When outputting a character, all that is necessary is to track the displacement from the beginning of the line. When a tab is encountered, work out the separation between the next character and the next tab stop, and output that number of spaces.


    Where it can be entertaining is that tab stops themselves are variable - some editors specify different intervals 2,3,4,5,6,8 etc, some editors allow the user to specify all tab stops, but information about the tab stops is not typically written to the actual file (instead being stored in some configuration file for the editor itself). That means the set of tab stops needs to be a program input (e.g. from a config file, command line options, and some sensible defaults if no such input is supplied).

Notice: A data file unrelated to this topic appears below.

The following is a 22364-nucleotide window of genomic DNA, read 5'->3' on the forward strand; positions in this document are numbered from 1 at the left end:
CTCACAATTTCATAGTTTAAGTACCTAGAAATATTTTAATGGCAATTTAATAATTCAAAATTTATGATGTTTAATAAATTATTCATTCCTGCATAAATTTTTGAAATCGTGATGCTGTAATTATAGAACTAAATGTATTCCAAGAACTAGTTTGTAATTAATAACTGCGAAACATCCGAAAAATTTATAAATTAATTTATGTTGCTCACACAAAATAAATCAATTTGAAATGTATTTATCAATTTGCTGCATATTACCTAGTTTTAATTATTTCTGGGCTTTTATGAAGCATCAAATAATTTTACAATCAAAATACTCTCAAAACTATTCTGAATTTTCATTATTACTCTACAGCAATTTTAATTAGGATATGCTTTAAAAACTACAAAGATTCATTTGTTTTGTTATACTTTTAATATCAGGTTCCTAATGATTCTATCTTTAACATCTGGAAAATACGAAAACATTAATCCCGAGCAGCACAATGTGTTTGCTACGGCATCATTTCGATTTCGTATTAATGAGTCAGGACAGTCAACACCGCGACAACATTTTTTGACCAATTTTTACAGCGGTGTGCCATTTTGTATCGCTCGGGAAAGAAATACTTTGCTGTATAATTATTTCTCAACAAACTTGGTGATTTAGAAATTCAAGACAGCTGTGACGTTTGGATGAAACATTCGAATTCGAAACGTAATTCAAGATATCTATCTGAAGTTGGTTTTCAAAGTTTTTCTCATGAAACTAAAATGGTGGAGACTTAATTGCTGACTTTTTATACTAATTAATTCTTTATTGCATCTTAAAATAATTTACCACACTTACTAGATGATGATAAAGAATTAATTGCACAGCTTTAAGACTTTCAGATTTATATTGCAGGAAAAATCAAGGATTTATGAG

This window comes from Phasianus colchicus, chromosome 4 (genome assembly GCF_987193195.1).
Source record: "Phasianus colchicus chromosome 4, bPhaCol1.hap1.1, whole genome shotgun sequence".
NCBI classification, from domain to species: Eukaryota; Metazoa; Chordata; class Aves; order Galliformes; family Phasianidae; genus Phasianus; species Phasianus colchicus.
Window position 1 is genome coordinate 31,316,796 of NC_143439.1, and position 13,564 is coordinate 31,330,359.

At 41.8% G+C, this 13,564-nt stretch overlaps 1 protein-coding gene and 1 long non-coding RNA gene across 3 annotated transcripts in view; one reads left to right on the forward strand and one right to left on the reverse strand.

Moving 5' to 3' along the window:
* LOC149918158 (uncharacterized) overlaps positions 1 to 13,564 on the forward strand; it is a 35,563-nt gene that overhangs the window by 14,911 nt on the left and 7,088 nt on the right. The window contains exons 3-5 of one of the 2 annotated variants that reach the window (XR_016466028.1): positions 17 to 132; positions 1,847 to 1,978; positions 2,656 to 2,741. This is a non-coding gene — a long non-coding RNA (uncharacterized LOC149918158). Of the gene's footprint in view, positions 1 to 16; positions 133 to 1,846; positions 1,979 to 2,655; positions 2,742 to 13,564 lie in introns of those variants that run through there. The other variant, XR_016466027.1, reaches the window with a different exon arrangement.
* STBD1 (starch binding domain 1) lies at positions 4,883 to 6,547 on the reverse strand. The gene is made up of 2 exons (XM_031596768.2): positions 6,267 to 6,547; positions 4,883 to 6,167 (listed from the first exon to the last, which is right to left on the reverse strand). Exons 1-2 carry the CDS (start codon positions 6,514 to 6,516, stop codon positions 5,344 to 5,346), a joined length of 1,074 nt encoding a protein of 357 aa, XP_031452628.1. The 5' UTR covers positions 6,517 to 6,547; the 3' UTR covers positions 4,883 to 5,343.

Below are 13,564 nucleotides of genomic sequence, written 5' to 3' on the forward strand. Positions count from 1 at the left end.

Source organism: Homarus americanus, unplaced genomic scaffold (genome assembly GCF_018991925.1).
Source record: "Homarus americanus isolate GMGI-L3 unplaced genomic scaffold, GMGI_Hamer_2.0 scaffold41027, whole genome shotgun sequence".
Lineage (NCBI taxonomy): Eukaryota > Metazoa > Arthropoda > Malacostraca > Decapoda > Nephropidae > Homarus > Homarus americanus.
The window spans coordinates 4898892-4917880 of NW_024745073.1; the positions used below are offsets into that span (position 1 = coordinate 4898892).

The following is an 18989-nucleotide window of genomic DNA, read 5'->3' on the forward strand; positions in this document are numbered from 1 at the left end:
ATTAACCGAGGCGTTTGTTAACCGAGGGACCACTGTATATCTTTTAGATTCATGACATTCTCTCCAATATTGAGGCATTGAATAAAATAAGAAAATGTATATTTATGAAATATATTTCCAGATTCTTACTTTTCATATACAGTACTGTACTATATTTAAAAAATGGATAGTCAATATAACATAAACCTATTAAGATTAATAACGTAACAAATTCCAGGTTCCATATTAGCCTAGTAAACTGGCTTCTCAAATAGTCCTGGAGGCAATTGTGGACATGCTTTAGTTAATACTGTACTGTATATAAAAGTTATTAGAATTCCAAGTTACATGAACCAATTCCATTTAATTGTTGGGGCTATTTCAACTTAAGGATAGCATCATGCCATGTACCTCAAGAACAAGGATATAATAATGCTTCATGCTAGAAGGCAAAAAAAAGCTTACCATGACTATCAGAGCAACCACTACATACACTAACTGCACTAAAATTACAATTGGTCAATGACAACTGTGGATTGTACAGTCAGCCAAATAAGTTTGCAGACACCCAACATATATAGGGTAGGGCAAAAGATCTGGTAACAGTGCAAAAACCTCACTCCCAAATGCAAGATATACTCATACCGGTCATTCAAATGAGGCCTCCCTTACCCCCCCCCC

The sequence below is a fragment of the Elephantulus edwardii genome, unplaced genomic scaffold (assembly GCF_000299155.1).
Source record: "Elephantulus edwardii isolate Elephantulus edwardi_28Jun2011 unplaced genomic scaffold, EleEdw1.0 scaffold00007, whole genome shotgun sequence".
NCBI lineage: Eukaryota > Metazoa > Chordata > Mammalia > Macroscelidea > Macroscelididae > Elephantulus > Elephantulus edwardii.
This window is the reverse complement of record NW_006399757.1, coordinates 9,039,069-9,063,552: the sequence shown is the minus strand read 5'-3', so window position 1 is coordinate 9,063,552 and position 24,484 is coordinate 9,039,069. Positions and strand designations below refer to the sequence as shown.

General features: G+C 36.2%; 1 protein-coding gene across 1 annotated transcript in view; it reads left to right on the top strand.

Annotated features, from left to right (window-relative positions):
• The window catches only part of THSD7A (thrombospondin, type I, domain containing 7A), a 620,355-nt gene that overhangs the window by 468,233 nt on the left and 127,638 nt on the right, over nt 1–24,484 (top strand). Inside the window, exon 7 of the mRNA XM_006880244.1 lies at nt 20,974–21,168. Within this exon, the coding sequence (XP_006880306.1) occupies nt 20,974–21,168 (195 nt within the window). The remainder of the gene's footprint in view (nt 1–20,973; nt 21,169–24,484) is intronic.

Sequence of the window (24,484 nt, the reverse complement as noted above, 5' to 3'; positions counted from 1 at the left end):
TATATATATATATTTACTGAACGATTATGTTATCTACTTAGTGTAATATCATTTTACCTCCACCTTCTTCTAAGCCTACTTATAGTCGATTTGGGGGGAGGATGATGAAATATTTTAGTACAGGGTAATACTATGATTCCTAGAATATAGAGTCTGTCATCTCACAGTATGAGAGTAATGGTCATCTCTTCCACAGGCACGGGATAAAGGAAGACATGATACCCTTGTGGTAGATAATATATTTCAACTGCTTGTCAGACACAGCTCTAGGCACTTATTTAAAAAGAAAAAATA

It would be necessary to specify the behaviour required for any character input/encoding. What should happen if unprintable characters are encountered? How about handling vertical tabs? For a somewhat advanced topic, what about localisation (e.g. handling files for non-english speakers)?
    Right 98% of the time, and don't care about the other 3%.

    If I seem grumpy or unhelpful in reply to you, or tell you you need to demonstrate more effort before you can expect help, it is likely you deserve it. Suck it up, Buttercup, and read this, this, and this before posting again.